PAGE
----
EL PASO — “There is no racism [on the field], but maybe there is a word or gesture that is not correct. The one affected by this should say this is a game and shake hands.”
That is the answer to racism that Sepp Blatter, the president of FIFA, the international governing body of soccer, proposed when interviewed by CNN back in 2011. Not only did he deny that racism exists, which is not the only time he (or FIFA) has denied racism, he proposed a preposterous solution to battle racism when two high profile cases of racism were going on in England. Barcelona star Daniel Alves, who is Brazilian, along with his teammate and compatriot Neymar Santos have decided to not battle racism with something as simplistic as a handshake. They have taken to social media to spread their message, “Somos todos macacos”, Portuguese for “We are all monkeys.”
It started during a Spanish league game, when Barcelona FC were playing a game in Villarreal and in the 77th minute a fan from Villarreal threw a banana at Alves, who was about to take a corner kick.
EL PASO — My curiosity as to what an antiracist activist was compelled me to attend an open lecture given by writer and scholar Tim Wise. I sat patiently among faculty and fellow students with the expectation that my curiosity would be satisfied. I was not disappointed. Wise appeared confident as he made his way to the lectern after a very charitable introduction and quickly launched into the evening’s volatile subject matter—racism. According to Wise, people of color fear talking about racism in front of white people, which was a revelation I found surprising given the existence of rap music.
EL PASO – El Paso born Carlos M. Montes has been a solidarity activist since the late 1960s, denouncing wars and fighting for immigration rights and better public education, but lately he can be seen surrounded by posters with a much different message –“Save Carlos Montes.”
Wearing his black newsboy cap backwards and a ‘Chicano Nation’ t-shirt, Montes, 64, walked with a swagger through El Paso’s Mayapan Mercado Mayachen museum, and in midsentence pointed to a picture on the gallery wall and said, “Oh shit, that’s me!” as if looking through a personal photo album that he’d forgotten existed. The gallery documents the plight of Mexican immigrants as well as Montes’ own lifetime of struggle. The scattered protest posters scream out, “Alto Policía Represión,” “Don’t privatize public education!” and “Stop the war!”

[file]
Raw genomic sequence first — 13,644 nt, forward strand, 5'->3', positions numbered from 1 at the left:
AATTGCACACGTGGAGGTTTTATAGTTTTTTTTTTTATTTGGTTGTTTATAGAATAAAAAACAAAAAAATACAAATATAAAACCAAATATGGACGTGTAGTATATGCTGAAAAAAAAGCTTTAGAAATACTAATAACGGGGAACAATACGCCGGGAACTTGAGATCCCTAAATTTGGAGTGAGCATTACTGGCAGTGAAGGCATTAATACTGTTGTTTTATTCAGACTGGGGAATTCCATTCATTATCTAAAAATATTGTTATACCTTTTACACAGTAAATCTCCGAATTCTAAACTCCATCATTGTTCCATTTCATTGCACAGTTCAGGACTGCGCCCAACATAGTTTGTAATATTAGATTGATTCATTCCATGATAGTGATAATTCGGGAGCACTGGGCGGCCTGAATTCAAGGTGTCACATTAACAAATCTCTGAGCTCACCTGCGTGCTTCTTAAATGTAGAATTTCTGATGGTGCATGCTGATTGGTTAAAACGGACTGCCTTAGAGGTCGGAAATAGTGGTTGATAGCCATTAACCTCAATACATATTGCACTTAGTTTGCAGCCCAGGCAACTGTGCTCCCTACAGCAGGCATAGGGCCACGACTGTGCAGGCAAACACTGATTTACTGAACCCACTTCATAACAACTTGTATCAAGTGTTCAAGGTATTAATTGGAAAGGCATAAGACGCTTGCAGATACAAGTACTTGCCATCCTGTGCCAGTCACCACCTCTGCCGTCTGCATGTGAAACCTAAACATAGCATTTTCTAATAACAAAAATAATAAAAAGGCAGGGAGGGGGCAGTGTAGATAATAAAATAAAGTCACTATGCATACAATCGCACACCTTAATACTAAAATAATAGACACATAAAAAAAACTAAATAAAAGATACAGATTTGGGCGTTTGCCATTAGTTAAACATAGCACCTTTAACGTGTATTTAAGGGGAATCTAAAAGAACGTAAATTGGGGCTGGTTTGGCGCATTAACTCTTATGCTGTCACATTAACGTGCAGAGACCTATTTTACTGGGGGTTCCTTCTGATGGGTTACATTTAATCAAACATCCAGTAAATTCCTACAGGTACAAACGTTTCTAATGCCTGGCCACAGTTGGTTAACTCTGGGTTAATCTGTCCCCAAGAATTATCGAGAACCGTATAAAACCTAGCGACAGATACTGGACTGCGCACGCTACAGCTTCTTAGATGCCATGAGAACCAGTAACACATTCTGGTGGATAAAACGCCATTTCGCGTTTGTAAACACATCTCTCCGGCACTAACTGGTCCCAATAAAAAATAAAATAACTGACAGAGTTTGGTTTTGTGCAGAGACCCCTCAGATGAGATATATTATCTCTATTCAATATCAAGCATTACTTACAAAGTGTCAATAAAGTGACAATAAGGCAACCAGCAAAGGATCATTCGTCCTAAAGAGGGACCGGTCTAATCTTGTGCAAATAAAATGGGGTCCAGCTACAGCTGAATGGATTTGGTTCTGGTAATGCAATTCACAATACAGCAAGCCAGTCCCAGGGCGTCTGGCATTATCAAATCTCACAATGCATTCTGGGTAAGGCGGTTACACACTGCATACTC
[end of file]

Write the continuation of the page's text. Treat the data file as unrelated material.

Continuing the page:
In May 2011, police officers and the FBI raided Montes’ home in Los Angeles, he said, destroying everything in their path, confiscating papers, his computer and cell phone, dragging him out and throwing him into handcuffs. He was charged with four counts of perjury for neglecting to mention a conviction that happened 42 years ago when he was purchasing a handgun. He was also charged with possession of a handgun and ammunition by an ex-felon.
EL PASO – Troubled young women dealing with pregnancy, depression, drug-abuse and attempted suicide can now find help in an organization created specifically for them. Sonia Rangel, Volunteer and Outreach Coordinator for Latinitas, said it is important for pre-teen and teenage Latinas here to have a voice. The need to empower and inspire them in El Paso is critical because the rate of occurrence of these problems for Latinas here is the highest in Texas, according to the Latinitas website. In a program entitled “Girl Empowerment Training,” volunteers learn how to mentor the girls. Through a series of hands-on work with multimedia equipment, the volunteers practice with cameras and voice recorders. In this training, the volunteers get the opportunity to look within through a series of questions such as, “What does leadership, mentor and empowerment mean and what does it mean to be a mentor?” Then they are able to teach the girls how to use the equipment for self-expression.